A popular Sydney beach will be closed for two weeks after asbestos was found on its surface eight months ago.
- The beach will reopen on weekends during the closure
- Asbestos was first found on the beach eight months ago
- Randwick Council says the beach may have been used as a dumping ground
A local resident first found the dangerous substance on Little Bay Beach in Sydney’s eastern suburbs in August last year, and Randwick City Council said it was “continuing” to find more.
The beach will be closed for two weeks from Monday to allow for a “detailed site investigation”.
“We’re continuing to find asbestos-containing materials on the surface,” Mayor Danny Said said in a statement.
“We need to undertake a more detailed inspection to understand the extent of the contamination and how best to manage it in the long-term.”
Randwick Council said its investigation would help determine the location, source and extent of the asbestos-containing materials.
But it is confident the beach is still safe and will reopen it on weekends for use during the closure.
“Since the asbestos was discovered, we have worked closely with external experts to make sure the beach remains safe for use by undertaking regular ’emu picks’ and ongoing site monitoring,” Mayor Said said.
In the week after the asbestos was first found, 100 fragments were discovered on the beach, which were removed and tested.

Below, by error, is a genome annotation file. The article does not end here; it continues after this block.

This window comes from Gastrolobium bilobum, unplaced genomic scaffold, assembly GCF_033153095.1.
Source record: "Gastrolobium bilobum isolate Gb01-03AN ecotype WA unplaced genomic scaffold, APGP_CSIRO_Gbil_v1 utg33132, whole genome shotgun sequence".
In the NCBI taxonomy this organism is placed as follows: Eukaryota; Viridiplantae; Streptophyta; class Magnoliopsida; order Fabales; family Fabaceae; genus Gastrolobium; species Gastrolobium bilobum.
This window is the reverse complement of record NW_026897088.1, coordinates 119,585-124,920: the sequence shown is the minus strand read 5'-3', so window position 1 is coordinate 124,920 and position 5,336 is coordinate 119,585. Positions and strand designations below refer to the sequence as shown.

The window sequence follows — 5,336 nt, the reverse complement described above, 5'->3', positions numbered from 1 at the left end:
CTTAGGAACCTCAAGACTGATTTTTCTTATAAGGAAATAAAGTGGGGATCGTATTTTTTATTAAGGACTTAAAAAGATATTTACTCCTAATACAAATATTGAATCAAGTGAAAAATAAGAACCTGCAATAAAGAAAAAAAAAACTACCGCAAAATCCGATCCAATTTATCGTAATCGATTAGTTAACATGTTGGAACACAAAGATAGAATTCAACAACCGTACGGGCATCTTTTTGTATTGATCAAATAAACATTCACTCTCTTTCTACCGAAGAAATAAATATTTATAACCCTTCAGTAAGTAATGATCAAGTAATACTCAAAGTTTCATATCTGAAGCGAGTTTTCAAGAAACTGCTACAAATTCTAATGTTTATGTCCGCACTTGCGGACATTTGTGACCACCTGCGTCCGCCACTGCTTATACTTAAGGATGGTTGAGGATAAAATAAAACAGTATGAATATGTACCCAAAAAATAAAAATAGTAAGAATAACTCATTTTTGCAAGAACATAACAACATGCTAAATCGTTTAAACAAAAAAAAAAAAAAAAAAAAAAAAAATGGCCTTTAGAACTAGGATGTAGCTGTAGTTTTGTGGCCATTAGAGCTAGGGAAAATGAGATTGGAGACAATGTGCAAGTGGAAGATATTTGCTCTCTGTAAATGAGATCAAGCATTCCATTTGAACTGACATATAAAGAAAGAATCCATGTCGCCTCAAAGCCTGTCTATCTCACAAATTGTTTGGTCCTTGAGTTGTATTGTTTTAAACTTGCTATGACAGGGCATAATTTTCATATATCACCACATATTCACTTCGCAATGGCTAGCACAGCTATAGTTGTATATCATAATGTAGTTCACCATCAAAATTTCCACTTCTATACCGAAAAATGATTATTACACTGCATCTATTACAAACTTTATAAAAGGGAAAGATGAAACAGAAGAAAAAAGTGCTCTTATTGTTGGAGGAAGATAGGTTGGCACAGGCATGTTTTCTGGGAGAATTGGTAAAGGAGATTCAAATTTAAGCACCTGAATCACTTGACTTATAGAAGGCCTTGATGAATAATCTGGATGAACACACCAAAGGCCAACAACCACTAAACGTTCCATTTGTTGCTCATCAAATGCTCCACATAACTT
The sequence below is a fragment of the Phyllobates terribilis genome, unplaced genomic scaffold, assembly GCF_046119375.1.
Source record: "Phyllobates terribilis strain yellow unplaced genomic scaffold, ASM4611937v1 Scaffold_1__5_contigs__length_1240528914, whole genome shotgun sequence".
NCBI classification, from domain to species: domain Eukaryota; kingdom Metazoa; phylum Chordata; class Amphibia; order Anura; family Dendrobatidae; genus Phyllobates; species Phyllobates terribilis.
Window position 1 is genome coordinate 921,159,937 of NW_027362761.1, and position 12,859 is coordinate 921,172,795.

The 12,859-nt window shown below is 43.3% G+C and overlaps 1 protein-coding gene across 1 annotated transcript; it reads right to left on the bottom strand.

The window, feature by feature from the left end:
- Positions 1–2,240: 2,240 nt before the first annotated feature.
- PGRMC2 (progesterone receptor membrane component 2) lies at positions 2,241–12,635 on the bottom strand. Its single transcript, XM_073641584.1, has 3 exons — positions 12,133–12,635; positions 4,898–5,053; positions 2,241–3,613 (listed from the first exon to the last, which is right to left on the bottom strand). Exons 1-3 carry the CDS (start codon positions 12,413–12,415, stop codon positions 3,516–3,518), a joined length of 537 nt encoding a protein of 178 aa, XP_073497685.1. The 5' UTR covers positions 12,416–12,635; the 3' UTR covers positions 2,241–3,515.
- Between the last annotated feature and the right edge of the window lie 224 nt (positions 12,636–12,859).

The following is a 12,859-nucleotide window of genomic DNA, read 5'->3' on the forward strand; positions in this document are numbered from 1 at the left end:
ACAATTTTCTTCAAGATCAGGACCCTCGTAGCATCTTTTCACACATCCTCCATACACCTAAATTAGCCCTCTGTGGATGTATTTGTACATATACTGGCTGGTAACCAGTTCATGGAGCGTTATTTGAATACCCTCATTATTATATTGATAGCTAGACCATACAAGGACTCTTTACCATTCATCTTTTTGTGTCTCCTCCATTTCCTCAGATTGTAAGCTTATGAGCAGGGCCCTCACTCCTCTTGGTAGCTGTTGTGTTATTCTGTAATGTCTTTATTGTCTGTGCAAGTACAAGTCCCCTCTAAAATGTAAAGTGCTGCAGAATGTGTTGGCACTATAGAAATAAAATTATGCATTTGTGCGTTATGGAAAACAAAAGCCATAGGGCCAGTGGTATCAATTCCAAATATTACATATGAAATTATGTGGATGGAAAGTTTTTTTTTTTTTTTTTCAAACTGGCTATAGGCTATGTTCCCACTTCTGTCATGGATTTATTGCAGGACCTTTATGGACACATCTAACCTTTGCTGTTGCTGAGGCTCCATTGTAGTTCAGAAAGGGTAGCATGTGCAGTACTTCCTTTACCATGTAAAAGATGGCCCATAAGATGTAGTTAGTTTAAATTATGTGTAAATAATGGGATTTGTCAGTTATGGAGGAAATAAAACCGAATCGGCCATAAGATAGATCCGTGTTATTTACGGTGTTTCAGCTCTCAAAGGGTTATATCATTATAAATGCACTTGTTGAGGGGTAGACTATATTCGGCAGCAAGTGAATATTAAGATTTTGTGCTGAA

“Given the ongoing discovery of asbestos fragments on the beach, it is likely the material is surfacing from nearby gullies which may have been used as landfill sites prior to 1988 when the adjacent Prince Henry Hospital was operating,” the council said on its website.
After speaking with long-term residents, the council said the beach may have been used as a dumping site.
“Such practices were not uncommon along the eastern suburbs coastline,” it said.
Asbestos was a popular building product in Australia during a large part of the last century.
It was used because of its resistance to fire and high temperatures.
But it was banned after it was found tiny fibres from the material can be easily breathed in, which then become stuck in a person’s lungs.
This can lead to an increased chance of developing cancers, like mesothelioma, decades after exposure.
Forty-five test pits will be dug along Little Bay Beach, so soil samples can be taken, and the results will be published on the council’s website.
The holes will be re-filled before the beach re-opens.